In an unnamed city slick with rain, Charles Unwin toils as a clerk at an imperious detective agency. His job: writing reports on cases solved by the palindromic Detective Travis Sivart. When Sivart goes missing and his supervisor is murdered, Unwin is promoted to detective, a rank for which he is woefully unprepared. His only guidance comes from his sleepy new assistant and the pithy yet profound Manual of Detection.
Unwin mounts his search for Sivart but soon faces impossible questions: Why does the mummy at the Municipal Museum have modern-day dental work? Where have all the city's alarm clocks gone? Can the man with the blond beard really read his thoughts? Meanwhile, Unwin is framed for murder, pursued by goons, and confounded by a femme fatale. His only choice: to enter the dreams of a murdered man.
©2009 Original material © 2009 Jedediah Berry. Recorded by arrangement with Jedediah Berry and Zachary Shuster Harmsworth.; (P)2009 (P) 2009 HighBridge Company.
"Berry's ambitious debut reverberates with echoes of Kafka and Paul Auster." (Publishers Weekly)
this is my 2nd time with this novel and i enjoyed it again.
if you can follow this train of thought you'll have an idea what you're in for: think Ray Bradbury's Death is a Lonely Business (noir) crossed with his Something Wicked This Way Comes (carnival) filtered through P.K. Dick (surrealist reality) written by Douglas Adams (quirky humor) with a touch of Marquez (magical realism) with a heavy dose of Inception (dreams) and maybe a touch of Dark City.
a friend was correct and i had forgotten or listened to this pre-Inception, but there are enough elements in common to make you wonder if Nolan had read this.
this would make a very interesting visually stunning film if done by someone like Nolan or the Eternal Sunshine of the Spotless Mind director.
This is the type of novel that requires you being willing to climb on board and go for a ride. If you are the type that tends to work too hard with these kinds of books, you might not like it.
If you enjoy going for a ride, I found this book a pretty decent listen. I think the narration could have been a bit spicier, but it was fine.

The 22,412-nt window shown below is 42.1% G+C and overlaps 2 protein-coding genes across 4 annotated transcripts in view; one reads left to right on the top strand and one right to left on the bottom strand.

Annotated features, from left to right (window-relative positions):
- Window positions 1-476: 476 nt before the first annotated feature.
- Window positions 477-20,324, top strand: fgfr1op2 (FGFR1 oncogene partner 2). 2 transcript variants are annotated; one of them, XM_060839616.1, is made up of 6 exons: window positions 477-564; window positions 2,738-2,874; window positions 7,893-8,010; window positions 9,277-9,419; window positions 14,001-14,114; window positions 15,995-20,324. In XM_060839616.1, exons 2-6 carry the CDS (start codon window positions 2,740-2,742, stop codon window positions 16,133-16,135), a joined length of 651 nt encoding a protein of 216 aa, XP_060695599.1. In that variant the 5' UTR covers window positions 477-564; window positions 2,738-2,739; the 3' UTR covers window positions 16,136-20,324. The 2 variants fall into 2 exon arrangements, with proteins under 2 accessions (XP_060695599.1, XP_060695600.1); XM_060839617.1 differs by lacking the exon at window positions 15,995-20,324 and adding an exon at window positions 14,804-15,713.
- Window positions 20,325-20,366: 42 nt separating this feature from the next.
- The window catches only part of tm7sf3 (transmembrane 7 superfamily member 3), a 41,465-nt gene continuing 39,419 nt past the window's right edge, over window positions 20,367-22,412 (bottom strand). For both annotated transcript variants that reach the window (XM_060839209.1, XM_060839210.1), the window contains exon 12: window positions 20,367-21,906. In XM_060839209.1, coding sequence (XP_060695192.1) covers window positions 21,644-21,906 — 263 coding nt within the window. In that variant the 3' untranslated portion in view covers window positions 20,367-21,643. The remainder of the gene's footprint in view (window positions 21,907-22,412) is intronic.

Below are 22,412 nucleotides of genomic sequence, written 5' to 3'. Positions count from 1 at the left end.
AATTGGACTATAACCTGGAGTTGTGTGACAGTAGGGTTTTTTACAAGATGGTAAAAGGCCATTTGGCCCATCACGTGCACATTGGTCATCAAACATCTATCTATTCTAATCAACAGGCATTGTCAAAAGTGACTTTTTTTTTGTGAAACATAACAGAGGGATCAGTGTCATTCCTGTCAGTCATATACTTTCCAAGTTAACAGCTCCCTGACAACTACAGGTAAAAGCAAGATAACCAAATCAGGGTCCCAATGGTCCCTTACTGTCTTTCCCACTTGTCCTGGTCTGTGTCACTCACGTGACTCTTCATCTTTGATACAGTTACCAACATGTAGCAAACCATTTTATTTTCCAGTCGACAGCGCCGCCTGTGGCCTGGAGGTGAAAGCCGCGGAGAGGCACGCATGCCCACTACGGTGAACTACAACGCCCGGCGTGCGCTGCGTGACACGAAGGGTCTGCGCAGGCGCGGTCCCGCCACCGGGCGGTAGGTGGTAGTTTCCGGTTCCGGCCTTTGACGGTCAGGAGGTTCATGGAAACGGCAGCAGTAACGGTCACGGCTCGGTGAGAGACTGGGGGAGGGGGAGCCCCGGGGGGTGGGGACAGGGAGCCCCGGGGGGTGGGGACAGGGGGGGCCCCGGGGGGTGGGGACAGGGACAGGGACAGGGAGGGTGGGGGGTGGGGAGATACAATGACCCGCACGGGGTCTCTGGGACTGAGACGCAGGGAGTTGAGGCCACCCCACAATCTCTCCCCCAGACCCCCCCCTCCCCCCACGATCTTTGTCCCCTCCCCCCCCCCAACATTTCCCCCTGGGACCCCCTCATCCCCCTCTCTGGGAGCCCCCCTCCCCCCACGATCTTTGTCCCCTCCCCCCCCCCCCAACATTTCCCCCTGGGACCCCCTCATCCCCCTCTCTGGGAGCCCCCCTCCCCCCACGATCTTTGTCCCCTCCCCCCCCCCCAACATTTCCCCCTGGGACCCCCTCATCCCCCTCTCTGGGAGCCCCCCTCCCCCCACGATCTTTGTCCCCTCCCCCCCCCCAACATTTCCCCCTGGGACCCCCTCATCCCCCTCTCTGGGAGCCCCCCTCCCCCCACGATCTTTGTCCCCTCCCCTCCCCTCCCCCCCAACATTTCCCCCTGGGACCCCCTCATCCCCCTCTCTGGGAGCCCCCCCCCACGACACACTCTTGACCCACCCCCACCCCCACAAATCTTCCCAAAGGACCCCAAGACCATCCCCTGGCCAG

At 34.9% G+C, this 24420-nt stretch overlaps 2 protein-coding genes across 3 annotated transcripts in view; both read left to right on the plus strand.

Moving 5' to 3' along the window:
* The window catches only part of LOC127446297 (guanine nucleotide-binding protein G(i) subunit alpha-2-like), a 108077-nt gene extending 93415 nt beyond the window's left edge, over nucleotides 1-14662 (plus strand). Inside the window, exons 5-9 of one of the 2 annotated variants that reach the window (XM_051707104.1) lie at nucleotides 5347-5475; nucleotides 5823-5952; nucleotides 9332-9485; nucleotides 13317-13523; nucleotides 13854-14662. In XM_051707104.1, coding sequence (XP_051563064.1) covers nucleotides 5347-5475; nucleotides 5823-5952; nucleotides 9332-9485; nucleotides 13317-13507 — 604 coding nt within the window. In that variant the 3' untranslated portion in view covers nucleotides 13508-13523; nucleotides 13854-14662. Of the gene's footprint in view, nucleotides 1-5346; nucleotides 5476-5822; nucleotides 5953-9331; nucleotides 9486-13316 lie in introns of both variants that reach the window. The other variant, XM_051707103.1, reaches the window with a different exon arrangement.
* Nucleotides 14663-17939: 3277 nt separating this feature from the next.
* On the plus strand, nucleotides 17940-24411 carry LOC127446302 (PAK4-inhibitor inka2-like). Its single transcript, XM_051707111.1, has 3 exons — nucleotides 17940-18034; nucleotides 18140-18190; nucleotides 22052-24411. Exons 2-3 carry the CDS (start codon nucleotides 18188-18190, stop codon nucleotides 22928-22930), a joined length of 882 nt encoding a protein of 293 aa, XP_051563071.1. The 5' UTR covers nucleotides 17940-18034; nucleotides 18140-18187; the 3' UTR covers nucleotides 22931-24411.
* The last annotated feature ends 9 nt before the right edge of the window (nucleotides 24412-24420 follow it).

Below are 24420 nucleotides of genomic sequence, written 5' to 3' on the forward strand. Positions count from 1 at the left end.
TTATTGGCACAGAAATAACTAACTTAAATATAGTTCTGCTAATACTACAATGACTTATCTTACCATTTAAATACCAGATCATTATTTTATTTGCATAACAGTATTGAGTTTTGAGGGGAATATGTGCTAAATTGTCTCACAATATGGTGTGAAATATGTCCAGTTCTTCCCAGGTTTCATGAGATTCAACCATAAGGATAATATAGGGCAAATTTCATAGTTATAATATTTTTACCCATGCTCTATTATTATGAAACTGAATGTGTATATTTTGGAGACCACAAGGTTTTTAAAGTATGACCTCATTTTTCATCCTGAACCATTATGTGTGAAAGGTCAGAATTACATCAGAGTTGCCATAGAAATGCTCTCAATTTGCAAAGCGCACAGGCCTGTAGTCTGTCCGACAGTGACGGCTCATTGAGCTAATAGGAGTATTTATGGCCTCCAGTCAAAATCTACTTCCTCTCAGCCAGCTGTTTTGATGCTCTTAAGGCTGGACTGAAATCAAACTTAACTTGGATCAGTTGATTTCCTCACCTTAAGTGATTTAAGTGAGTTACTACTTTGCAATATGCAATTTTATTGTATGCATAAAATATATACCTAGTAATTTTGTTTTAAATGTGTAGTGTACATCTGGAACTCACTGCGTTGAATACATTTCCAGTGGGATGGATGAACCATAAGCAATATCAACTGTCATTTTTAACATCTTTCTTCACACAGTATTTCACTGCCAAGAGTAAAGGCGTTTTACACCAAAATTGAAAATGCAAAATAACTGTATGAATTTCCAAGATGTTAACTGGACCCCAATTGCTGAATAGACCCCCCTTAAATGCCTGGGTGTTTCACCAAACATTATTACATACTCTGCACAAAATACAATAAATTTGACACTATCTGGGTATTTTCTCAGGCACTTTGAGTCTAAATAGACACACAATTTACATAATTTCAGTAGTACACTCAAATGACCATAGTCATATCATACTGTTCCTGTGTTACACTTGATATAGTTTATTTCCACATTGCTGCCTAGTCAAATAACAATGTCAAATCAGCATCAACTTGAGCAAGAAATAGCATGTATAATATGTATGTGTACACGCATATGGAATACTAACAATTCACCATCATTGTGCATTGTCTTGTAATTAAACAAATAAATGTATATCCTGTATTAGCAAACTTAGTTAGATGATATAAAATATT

Overall, I liked it. I'll probably read it again in order to just enjoy the story now that I don't have to pay attention to the ride.
I had high hopes since this book was recommended by Nancy Pearl, but I was very disappointing. A fantasy set in a nameless (post?) modern city dominated by a gray 46 floor 'agency', the story has elements of Franz Kafka and the paintings of Rene Magritte (i.e., umbrellas and hats) but the characters are mostly undeveloped blanks and the plot is so full of mysteries that the listener has no idea of what is going on. It is a bit like watching someone work a crossword without seeing the clues: not very satisfying. I finished it because I paid for it, but it is not compelling, rather just the opposite. The reader is good.
This entire book reads like a dark dream. I enjoyed the exploration of the boundaries between our waking and dream states, but the story's “waking state” is a nightmarish world of Orwellian proportions, and the unrelenting air of unreality becomes oppressive. In the end, I couldn't care about what happened to characters who seem nothing more than fleeting figments of a dream. It gave me a headache.
I've got a great sense of humor. I can tell that the author is trying to be absurd and amusing. I can tell that this is an homage to the hard boiled detective. It just isn't funny and not that interesting and I feel that a credit was wasted that could have been better spent else where. Maybe it is true, as one review stated, that it does not translate well from text to spoken word. In that case buy the book but don't buy the audio version.
To enjoy this book.
After searching around online, I learned that there is a specific structure to the book that is captured in the formatting of the hard copy. This doesn't transfer over to the audio version very well.
I also found that even after several hours of listening, I still didn't feel like I knew very much about the characters. Character development was done through convoluted action and staccato conversations. The result was that the characters were barely indistinguishable from each other.
What an enjoyable and challenging read. This novel was a delight to listen to, and I hope to hear more from Jedediah Berry. A lot of fun. Just how speculative fiction should be.
Others have said that this book is overly complex, but I didn't find it to be so at all. Try reading The Big Sleep!
The characters are fun, and each one has hidden depths and details to them. The flavor of the book is a combo of noir, pulp, and dream theory. It is imaginative and the reader is excited to find their way around this rain soaked and unusual world.
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